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MObamaSeems that little fibs lead to big whoppers. Scientists are now reporting that they have the proof. Unless of course . . . they’re stretching things a bit. 🙂

NPR.org reports that researchers from University College London and Duke University asked 80 volunteers to estimate the value of pennies in a jar, then swap their guesses with an unseen partner. In order to incentivize some of the participants to lie, the liars were told they could keep the difference in cash between their guess and that of their partner. Initially, the estimates were inflated by only small amounts. Over time, however, the exaggerations gradually became bigger and bigger.

During the experiment, the researchers monitored the participants’ brains. They found that activity in the “amygdalae,” the emotional processing hub, was strongest when the participants told their first lie, but decreased as their dishonesty escalated. The conclusion: feelings of shame, guilt, and nervousness eased the more the participants lied. More: researchers compared this “adaptive” effect to the way a strong scent become less potent the more you smell it.

Question for the researchers: might the same be true of other negative behaviors, such as violent acts and excessive risk taking?

Some applications and considerations for the rest of us:

89% percent of Republicans reportedly called Hillary’s emails a very serious problem, but only 16% of Democrats did. I’d like to know the amygdalae levels of those Democrats. Especially Hillary. 🙂

Brazile

Oy, look at that punim. The face of the sweetest, most adorable, grandmother ever. Right? Wrong!

CNN recently severed all ties with longtime Democratic strategist and former contributor Donna Brazile, hours after then newly released hacked emails posted by WikiLeaks showed Brazile—while serving as acting chairwoman of the Democratic National Committee—had, twice no less, shared confidential questions with John Podesta, Clinton campaign chairman, ahead of a CNN debate and an earlier CNN town hall discussion between Clinton and then opponent Bernie Sanders. Obviously short on integrity, but long on street smarts, Brazile and Podesta (and Clinton) quietly crawled away without comment—and with their tails between their legs. In contrast, with no WikiLeaks hacks of any CNN emails, CNN was able to deny that its staffers gave Brazile the questions, but did acknowledge that her behavior had threatened the network’s impartiality—and was nothing short of . . . “disgusting.”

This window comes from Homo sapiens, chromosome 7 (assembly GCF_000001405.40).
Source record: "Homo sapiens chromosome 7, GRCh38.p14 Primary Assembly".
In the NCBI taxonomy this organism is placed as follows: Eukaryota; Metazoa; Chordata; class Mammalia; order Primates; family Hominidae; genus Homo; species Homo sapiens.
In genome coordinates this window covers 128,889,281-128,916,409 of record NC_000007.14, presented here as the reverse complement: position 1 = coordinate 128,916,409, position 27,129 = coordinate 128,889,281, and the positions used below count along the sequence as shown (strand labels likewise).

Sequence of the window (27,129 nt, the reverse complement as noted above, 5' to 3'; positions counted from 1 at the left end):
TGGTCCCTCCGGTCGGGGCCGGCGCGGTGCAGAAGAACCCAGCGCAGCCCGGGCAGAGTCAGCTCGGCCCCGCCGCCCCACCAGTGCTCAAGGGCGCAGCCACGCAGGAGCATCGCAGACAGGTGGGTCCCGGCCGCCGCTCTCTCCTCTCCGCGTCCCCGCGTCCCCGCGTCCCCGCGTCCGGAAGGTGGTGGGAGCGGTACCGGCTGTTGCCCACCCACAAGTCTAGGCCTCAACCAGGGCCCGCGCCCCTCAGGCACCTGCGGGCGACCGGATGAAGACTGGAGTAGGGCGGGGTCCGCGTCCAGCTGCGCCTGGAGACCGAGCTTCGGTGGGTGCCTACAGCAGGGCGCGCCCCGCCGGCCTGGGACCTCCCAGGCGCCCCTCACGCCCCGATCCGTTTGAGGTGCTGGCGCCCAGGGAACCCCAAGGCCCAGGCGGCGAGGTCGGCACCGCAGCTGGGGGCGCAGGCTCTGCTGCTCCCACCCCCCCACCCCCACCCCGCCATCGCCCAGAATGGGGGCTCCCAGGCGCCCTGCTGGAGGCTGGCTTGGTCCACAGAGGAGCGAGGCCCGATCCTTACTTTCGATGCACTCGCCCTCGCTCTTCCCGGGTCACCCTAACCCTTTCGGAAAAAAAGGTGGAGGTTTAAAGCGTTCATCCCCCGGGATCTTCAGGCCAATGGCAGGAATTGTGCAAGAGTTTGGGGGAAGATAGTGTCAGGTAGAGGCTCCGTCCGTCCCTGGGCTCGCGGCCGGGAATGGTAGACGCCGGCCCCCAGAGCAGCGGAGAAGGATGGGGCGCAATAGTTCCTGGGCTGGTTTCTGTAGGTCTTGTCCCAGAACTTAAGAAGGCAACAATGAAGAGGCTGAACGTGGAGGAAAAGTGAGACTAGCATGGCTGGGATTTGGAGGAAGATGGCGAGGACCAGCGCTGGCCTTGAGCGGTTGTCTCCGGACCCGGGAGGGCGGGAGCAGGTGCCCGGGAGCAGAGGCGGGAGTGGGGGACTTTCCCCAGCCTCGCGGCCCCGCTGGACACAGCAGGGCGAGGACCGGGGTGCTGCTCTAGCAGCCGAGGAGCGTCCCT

Do you think our researchers would love to test the amygdalae levels of Brazile and Podesta? And Clinton? And CNN executives who had those questions? In the name of science only of course. (After all the election is finally over. Isn’t it?) 🙂

And while we’re on the amygdalae starved Clintons, our Grifters-In-Chief, and their consistent—and constant—denials of any pay to play improprieties between their Bill Clinton, Inc. foundation and Hillary’s State Department: consider the WikiLeaks revealed 13-page emailed memo of Douglas Band, a former top aide to President Bill, detailing and bragging about his work for the Clintons, and obviously written before the Clintons could infuse Band’s amygdalae (and defuse his ego) levels. Band chronicles that he lined up “around” $50 million in work for President Bill, including $3.5 million per year for serving as “honorary chairman” of some university I’ve never heard of. Unfortunately, I don’t have the space, or the time, to do justice to Band’s memo—or the amygdalae challenged Clintons, but suffice it to say that Band’s memo shows that those who paid to play reaped extraordinary returns on their investments.